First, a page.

Henry IV, first of the Bourbon Kings is said to have possessed an acute judgment of men and affairs, a sense of importance, a sound knowledge of finance, relying on tolerance, compromise and reason to win the trust of his people.
The recognition Paris is a beautiful city arose during Henry IV’s reign. When he entered PARIS in 1594 it was a pitiful medieval settlement, streets jammed with beggars and discharged soldiers, and he was determined to improve it through great building works.
He devoted his attention to the problem of internal reconstruction, reviving agriculture, trade and industry.
He was responsible for some additions to the royal palaces. However is particularly remembered for his visionary improvements to the city of Paris.
He implemented a system of town planning that was to influence, not only Paris’ development, but also other cities for centuries, including London.
He wanted to provide the people of Paris with a square in which to assemble on occasions of public rejoicing. The Place Royale, or Place de Voges in the Marais district, became the inspiration for other great squares in Europe.
Covent Garden (1630) in London is a direct imitation of the Place Royale. It can be regarded as the ancestor of the style of square development that then took place all over London and in particular Bath, as well as other areas of Europe including Holland, Germany and later, going full circle back to Italy.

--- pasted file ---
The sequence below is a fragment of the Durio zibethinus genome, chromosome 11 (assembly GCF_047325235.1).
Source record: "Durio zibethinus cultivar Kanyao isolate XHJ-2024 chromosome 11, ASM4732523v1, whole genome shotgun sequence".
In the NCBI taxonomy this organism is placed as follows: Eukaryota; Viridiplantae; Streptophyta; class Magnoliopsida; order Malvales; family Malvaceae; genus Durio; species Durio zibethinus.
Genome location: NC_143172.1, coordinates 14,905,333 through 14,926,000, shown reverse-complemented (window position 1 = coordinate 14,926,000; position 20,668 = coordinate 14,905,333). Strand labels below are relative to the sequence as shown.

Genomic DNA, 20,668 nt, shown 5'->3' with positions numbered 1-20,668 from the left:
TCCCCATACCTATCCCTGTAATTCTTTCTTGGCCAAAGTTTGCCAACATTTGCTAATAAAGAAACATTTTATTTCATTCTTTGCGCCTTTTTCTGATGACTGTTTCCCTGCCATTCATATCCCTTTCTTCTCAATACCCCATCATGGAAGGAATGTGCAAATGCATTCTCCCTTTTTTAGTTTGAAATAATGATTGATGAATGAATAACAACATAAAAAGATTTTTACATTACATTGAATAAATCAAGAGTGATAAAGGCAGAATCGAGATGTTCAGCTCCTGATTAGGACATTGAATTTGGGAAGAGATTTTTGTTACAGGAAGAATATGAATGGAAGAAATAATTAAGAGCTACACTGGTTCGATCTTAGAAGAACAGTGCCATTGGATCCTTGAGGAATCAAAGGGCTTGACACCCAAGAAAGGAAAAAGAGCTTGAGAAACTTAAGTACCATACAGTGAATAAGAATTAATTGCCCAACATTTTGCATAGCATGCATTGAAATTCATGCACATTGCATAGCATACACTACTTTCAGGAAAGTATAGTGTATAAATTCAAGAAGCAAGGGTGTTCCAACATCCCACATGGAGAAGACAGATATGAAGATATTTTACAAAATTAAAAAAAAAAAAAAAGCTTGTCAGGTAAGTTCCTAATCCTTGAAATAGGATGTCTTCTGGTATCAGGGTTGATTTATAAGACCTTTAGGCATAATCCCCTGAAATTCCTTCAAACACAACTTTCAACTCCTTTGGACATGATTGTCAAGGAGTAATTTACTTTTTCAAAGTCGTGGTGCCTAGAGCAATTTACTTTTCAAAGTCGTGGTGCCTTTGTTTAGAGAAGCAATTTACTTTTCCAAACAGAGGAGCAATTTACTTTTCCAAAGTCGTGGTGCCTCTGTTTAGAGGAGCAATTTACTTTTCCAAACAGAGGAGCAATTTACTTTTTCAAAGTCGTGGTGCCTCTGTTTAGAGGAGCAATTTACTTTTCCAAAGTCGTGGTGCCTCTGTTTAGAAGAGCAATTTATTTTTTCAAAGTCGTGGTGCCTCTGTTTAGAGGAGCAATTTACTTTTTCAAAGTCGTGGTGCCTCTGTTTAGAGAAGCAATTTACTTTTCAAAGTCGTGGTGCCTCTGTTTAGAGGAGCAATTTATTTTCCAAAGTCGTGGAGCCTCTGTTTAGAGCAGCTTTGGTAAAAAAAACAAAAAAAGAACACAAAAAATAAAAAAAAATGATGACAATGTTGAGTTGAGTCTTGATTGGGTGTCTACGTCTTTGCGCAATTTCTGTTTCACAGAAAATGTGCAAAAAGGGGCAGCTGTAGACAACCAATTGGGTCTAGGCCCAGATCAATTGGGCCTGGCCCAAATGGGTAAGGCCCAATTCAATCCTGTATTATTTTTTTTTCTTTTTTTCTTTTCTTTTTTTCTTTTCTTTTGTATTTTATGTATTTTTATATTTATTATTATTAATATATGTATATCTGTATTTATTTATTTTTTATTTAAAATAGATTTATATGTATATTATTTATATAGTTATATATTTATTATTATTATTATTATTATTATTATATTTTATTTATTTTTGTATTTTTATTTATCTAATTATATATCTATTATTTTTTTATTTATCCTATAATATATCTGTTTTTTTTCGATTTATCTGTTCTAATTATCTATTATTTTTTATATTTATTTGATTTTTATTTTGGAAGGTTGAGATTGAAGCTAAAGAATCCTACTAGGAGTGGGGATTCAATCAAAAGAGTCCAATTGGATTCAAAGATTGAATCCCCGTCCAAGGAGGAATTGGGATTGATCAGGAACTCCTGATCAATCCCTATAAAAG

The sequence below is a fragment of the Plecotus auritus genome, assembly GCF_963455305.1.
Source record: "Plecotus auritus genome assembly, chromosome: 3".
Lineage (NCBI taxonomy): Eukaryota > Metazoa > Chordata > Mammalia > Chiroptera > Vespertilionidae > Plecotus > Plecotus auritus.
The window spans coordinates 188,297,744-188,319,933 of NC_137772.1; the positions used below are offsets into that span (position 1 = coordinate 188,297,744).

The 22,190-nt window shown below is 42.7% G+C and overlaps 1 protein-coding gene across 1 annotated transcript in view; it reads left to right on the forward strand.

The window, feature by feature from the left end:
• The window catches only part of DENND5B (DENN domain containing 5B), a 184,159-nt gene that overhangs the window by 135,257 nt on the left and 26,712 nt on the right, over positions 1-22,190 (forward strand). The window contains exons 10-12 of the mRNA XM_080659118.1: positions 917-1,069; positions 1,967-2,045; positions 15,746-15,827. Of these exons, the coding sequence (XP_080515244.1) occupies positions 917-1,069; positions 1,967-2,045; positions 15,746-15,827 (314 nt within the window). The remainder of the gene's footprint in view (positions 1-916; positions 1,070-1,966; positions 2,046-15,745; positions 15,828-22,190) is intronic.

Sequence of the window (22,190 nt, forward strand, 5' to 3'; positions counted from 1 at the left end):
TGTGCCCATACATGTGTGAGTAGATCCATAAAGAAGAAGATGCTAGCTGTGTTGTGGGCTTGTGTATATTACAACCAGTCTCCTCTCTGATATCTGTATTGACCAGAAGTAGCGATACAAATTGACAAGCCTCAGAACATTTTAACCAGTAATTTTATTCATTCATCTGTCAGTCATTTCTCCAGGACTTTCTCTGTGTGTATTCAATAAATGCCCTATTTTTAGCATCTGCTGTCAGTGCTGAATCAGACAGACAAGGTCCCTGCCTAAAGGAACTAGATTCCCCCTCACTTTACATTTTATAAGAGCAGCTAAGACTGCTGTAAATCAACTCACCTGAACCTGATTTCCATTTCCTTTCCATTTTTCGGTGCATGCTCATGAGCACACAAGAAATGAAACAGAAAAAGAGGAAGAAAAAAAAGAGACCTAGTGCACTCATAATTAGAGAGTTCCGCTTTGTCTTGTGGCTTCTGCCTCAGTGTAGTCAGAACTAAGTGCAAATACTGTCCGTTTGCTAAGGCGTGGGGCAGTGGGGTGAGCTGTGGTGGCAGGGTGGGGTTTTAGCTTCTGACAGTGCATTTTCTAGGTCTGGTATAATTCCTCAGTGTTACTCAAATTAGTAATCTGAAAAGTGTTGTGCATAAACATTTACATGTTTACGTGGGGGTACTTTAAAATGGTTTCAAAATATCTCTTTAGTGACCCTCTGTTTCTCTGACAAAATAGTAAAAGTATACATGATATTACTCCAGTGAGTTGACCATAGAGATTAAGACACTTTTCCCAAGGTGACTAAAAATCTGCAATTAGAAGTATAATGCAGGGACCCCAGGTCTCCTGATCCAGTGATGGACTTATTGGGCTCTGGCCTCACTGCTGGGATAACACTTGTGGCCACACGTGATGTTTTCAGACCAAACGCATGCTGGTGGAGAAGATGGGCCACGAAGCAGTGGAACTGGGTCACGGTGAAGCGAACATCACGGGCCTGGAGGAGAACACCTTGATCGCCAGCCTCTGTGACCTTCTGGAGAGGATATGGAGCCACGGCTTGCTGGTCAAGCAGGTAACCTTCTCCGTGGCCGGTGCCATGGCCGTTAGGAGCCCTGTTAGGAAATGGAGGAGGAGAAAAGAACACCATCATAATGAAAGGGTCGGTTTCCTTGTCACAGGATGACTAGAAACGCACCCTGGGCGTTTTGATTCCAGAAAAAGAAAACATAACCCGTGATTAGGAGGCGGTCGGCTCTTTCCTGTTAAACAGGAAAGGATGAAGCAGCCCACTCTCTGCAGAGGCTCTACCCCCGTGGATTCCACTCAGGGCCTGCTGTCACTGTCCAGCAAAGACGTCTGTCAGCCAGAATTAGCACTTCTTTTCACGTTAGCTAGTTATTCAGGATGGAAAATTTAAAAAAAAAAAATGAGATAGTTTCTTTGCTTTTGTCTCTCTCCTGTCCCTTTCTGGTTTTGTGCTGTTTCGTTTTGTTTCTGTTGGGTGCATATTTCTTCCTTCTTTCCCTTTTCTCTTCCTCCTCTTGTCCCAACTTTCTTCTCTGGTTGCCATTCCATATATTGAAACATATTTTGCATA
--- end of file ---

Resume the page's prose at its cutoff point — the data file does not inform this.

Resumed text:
Henry’s public works were very advanced for their time, and the first to combine the idea of regularity of design from Italy with the Flemish idea of grouping small houses together.
The houses around the square characterised bourgeouis pride and practical sense, each one disposed on a geometrical plan carried out in simple materials, without any ostentation, although comfortable.
The splendid Pavilion de la Reine (1610) is on the north side of the Place Royale is a focus.
Henri sought to promote commerce with this project, by placing silk shops beneath the arcades and accommodation for the silk weavers above with their workshops built nearby.
However the nobles were not keen to see artisans living in such fine houses, and it was eventually the wealthy bourgeouise in Paris who occupied the houses in the square making it the centre of Parisian society, at least until the end of the 17th century.
French windows were seen as a novelty at first, opening right down to the floor and onto wrought iron balconies. The facade in brick with stucco chaines and very simple dormers within the high pitched roofs.